• Keep power off until an electrician has inspected your system for safety.
  • Boil water for drinking and food preparation until authorities tell you that your water supply is safe.
  • Prevent mold by removing wet contents immediately.
  • Wear gloves and boots to clean and disinfect. Wet items should be cleaned with a pine-oil cleanser and bleach, completely dried, and monitored for several days for any fungal growth and odors.

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Educating Kids about Fire

Have you educated your kids about fire safety? Do you know how to talk about fire safety with your kids? 

 

 

Here are a few tips:

 -Keep matches and lighters in a secured drawer or cabinet.

 -Have your children tell you when they find matches and lighters.

 -Develop a home fire escape plan. Practice it with your children and designate a meeting place outside.

 -Supervise young children closely. Do not leave them alone even for short periods of time.

 -Take the mystery out of fire by teaching children that fire is a tool, not a toy.

 -Teach children the nature of fire. It is FAST, HOT, DARK and DEADLY!

 -Demonstrate how to stop, drop to the ground and roll if their clothes catch fire.

 -Show children how to crawl low on the floor, below the smoke, to get out of the house and stay out in the case of fire.

 -Teach children not to hide from firefighters, but to get out quickly and call for help. 

-Denea Duran

Hot Weather Hazardous To Pets

Summer’s hot and humid weather can pose a serious danger to pets. The American Red Cross has helpful steps to keep the family pets safe and healthy during the sweltering heat.

NEVER LEAVE PETS IN THE CAR. Pet owners should not leave their animal in the car, even for a few minutes, when the hot weather arrives. The inside temperature of the car can quickly reach 120 degrees. Pet owners are urged to refrain from leaving animals in the car, even with the windows cracked open.

HEAT STROKE is a common problem for pets in the warmer weather. Dogs with short noses or snouts, like the boxer or bulldog, are prone to heat stroke. This is also true for any obese pet, a pet with an extremely thick fur coat or any pet with upper respiratory problems such as laryngeal paralysis or collapsing trachea.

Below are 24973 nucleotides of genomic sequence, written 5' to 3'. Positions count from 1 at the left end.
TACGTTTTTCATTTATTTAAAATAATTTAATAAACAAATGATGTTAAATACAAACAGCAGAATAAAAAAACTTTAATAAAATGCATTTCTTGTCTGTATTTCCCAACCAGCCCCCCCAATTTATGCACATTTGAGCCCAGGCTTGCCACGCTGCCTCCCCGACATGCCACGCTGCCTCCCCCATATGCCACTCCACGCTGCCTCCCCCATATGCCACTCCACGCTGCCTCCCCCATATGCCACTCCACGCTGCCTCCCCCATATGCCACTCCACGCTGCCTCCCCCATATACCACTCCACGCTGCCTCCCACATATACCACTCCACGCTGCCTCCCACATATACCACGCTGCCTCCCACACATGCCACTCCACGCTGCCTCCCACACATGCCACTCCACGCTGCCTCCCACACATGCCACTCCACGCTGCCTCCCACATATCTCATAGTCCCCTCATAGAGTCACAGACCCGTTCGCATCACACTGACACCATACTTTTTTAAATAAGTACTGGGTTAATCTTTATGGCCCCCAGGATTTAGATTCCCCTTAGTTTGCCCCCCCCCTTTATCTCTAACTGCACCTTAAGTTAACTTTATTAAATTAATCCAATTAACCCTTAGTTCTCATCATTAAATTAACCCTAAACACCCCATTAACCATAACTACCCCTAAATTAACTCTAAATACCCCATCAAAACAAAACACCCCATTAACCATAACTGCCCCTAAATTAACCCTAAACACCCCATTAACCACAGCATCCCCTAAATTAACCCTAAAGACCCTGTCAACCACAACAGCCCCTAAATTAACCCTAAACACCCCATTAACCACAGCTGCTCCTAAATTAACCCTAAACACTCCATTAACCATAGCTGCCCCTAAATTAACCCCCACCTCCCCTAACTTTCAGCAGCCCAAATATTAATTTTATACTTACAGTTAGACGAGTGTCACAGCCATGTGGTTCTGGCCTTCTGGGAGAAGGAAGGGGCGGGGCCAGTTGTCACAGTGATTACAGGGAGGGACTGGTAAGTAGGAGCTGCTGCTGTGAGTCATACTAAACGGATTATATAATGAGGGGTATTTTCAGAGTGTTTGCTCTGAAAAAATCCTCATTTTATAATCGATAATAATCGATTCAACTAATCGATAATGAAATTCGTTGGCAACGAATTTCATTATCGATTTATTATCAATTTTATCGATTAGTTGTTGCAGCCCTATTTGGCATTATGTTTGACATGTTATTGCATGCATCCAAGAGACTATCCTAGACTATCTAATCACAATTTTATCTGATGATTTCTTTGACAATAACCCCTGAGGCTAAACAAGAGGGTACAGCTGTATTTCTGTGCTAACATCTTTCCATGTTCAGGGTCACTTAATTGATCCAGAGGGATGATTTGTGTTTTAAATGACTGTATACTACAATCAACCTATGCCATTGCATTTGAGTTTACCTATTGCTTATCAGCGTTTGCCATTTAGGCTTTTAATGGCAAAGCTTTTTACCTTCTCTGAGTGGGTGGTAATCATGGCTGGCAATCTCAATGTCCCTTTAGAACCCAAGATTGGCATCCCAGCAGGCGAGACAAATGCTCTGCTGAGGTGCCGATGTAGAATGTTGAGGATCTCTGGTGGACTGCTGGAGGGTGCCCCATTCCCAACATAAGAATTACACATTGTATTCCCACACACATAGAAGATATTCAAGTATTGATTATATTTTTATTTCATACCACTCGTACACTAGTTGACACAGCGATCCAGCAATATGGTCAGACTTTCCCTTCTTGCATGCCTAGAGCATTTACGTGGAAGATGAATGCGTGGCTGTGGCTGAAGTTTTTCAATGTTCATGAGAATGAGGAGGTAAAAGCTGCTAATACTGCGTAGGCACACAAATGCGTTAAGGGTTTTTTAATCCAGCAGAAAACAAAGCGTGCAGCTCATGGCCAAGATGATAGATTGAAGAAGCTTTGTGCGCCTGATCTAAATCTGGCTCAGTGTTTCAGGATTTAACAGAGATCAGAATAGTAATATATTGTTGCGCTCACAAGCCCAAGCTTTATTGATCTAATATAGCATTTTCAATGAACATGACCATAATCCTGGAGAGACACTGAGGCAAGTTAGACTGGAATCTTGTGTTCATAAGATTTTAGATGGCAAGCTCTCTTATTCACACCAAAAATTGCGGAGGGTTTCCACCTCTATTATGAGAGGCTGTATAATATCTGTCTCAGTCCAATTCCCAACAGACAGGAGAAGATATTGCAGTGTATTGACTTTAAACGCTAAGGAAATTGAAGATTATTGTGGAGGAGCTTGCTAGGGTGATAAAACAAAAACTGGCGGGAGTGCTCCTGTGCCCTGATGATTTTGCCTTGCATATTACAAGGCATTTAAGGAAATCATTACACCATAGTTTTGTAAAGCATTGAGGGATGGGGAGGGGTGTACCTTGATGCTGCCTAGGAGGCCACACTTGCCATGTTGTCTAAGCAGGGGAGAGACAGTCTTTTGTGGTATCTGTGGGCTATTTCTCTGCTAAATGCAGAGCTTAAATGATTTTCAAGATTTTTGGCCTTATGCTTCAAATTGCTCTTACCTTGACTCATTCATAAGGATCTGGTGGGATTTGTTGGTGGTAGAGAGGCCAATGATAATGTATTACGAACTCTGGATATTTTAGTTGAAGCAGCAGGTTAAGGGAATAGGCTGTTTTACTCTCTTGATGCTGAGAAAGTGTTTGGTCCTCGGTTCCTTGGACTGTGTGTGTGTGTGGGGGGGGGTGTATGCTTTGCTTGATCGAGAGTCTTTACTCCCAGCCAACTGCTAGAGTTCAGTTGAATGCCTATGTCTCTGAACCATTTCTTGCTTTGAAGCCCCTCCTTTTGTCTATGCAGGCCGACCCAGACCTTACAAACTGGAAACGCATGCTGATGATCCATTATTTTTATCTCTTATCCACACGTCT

Pet SafetySome signs your pet may be developing heat stroke include heavy panting and being unable to calm down, even when lying down. Their gum color may be brick red, their pulse rate may be fast, or they may not be able to get up. If you suspect your pet has heat stroke, take their temperature rectally. If the temperature is above 105 degrees, cool the animal down. The easiest way to do this is by using the water hose. Stop cooling the animal when the temperature reaches 103 degrees. Bring your pet to the veterinarian as soon as possible as heat stroke can lead to severe organ dysfunction and damage.

PLANTS CAN BE HAZARDOUS. Pet owners also need to be aware that animals may try to get out a window or door, which are more likely to be open as the weather warms. And some plants in your garden can be hazardous to animals. For instance, many lilies are very poisonous to cats.  Visit the ASPCA Poison Control web site to find out which plants and flowers are poisonous to animals.

Your pet is part of the family. And just like any other family member, pets deserve to be cared for and protected. Follow these important steps to help keep your pet at their best:

  • Give your pet plenty of exercise.  Regular exercise will help your pet feel better and live longer.
  • Make sure your pet has plenty of fresh, cool water.
  • Get to know a veterinarian and make sure your pet has yearly checkups.